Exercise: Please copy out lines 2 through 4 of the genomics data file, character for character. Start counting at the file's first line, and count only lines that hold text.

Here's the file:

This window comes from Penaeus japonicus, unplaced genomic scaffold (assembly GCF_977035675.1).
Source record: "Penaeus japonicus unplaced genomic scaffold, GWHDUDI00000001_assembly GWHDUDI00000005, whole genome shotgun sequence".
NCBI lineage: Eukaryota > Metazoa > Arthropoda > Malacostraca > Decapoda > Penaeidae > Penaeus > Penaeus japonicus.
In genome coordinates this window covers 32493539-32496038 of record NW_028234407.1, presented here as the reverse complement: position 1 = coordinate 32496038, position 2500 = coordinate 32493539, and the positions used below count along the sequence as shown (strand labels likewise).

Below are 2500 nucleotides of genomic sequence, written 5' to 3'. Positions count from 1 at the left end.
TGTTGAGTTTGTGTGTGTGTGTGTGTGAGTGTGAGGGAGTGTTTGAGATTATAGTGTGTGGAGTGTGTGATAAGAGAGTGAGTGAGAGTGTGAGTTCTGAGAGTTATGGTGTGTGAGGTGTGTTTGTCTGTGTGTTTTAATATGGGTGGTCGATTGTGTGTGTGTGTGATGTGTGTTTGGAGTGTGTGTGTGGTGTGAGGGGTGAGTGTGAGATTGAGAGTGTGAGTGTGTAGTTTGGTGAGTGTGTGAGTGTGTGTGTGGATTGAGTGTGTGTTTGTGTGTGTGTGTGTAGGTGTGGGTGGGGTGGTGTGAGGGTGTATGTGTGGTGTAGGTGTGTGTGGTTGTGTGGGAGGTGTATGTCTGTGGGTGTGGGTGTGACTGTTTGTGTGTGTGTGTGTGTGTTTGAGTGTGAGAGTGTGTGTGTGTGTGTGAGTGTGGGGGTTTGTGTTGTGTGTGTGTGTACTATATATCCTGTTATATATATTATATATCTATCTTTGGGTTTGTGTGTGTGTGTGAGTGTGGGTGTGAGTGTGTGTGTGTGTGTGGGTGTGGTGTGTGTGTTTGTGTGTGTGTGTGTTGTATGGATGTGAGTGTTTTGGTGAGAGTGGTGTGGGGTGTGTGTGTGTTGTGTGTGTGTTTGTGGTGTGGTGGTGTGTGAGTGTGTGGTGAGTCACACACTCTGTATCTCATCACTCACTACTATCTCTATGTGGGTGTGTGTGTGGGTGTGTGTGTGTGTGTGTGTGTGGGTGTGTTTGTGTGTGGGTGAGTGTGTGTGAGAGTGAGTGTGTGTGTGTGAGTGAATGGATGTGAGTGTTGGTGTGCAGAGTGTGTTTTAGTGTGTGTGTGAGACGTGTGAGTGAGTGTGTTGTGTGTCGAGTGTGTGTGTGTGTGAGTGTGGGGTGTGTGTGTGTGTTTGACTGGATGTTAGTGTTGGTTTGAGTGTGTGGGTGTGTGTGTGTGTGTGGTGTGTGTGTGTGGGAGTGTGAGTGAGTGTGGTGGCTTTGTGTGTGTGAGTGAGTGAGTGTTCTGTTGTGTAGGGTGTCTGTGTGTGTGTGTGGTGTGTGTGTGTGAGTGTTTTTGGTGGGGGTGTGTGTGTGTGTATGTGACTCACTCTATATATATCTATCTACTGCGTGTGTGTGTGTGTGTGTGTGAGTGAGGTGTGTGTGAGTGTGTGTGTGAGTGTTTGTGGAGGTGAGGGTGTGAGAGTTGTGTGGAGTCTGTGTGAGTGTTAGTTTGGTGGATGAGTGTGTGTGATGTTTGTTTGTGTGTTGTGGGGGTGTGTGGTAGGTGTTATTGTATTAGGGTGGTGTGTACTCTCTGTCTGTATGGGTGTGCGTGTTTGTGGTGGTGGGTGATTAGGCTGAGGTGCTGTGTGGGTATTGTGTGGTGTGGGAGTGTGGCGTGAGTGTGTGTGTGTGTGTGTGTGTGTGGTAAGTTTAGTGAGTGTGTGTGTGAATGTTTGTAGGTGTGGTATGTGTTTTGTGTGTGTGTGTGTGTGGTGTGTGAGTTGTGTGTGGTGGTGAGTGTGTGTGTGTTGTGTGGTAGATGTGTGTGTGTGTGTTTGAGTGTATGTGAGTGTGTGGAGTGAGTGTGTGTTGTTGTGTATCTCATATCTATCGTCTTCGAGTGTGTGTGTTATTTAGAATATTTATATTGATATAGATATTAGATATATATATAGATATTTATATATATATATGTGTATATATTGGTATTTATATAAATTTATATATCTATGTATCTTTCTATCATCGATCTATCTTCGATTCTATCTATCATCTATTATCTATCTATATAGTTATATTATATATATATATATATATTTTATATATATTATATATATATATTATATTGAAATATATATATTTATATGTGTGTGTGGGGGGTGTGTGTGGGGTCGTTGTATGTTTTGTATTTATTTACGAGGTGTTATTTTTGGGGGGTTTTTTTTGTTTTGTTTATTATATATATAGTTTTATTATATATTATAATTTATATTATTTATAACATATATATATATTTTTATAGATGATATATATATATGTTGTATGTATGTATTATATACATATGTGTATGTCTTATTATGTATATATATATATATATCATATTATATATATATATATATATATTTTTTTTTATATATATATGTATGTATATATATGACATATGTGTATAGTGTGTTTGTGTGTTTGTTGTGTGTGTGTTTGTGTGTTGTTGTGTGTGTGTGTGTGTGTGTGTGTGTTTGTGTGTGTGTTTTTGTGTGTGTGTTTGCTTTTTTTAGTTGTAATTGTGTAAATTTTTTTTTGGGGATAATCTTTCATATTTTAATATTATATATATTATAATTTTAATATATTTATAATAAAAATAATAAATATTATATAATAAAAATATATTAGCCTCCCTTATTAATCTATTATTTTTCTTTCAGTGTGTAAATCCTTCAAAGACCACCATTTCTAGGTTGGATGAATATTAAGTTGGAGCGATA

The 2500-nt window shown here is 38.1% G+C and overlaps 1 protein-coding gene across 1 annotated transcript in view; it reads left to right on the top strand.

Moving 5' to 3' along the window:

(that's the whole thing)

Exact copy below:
Source record: "Penaeus japonicus unplaced genomic scaffold, GWHDUDI00000001_assembly GWHDUDI00000005, whole genome shotgun sequence".
NCBI lineage: Eukaryota > Metazoa > Arthropoda > Malacostraca > Decapoda > Penaeidae > Penaeus > Penaeus japonicus.
In genome coordinates this window covers 32493539-32496038 of record NW_028234407.1, presented here as the reverse complement: position 1 = coordinate 32496038, position 2500 = coordinate 32493539, and the positions used below count along the sequence as shown (strand labels likewise).